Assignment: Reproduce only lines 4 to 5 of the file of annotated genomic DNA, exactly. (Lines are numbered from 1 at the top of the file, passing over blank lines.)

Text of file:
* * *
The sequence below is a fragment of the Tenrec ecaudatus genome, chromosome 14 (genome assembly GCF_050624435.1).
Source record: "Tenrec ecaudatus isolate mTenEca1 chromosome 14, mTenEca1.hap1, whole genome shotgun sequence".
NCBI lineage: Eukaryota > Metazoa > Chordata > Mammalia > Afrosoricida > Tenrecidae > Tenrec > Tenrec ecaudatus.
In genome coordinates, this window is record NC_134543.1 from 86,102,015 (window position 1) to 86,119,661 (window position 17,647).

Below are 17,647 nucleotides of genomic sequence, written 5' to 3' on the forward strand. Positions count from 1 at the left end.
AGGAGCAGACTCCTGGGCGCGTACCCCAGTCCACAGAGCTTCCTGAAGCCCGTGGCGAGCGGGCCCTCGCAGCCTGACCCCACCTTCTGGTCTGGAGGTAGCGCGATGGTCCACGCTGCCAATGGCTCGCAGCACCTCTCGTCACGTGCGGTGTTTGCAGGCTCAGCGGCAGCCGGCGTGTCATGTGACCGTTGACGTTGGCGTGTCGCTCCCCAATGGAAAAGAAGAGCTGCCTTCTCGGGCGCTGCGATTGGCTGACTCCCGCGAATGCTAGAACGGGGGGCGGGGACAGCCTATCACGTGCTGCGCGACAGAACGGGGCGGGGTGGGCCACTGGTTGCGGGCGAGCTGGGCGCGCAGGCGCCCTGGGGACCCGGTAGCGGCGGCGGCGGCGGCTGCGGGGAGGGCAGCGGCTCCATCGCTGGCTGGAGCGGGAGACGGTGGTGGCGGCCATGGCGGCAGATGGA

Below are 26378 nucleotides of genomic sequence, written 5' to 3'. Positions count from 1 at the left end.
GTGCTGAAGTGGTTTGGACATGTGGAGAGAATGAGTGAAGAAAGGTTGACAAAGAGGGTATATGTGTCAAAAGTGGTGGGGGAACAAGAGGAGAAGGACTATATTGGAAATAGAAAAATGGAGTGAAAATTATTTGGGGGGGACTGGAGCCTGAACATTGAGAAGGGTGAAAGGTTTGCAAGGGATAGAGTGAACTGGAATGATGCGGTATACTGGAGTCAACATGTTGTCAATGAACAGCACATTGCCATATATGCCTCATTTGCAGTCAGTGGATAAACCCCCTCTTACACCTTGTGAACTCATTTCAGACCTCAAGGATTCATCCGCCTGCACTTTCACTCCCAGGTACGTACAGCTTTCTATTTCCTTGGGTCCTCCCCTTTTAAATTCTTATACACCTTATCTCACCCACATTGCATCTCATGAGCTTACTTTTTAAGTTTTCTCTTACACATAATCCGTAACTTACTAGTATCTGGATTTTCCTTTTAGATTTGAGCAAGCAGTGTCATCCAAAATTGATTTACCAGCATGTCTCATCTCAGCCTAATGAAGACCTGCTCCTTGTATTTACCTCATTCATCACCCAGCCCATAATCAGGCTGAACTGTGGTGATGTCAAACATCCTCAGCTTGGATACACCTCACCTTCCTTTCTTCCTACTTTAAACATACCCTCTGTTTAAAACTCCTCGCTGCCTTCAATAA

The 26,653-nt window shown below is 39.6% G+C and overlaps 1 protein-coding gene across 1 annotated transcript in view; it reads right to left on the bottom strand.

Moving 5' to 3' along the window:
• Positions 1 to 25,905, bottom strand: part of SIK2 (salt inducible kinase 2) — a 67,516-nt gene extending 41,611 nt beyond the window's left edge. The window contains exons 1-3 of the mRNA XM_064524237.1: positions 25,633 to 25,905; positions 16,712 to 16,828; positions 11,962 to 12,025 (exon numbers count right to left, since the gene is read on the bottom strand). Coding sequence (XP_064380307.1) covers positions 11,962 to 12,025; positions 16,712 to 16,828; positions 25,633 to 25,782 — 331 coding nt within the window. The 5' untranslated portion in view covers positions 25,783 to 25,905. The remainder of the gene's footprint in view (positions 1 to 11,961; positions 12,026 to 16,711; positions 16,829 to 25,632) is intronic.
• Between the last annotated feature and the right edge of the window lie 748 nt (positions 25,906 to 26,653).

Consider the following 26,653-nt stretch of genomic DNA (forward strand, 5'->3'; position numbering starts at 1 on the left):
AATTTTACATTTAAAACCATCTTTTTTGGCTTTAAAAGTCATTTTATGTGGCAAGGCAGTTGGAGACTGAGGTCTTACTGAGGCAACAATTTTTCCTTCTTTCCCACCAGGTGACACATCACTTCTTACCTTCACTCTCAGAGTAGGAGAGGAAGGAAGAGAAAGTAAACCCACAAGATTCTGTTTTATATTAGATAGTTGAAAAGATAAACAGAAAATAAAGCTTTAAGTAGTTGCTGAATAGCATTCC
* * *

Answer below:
In genome coordinates, this window is record NC_134543.1 from 86,102,015 (window position 1) to 86,119,661 (window position 17,647).

Below are 17,647 nucleotides of genomic sequence, written 5' to 3' on the forward strand. Positions count from 1 at the left end.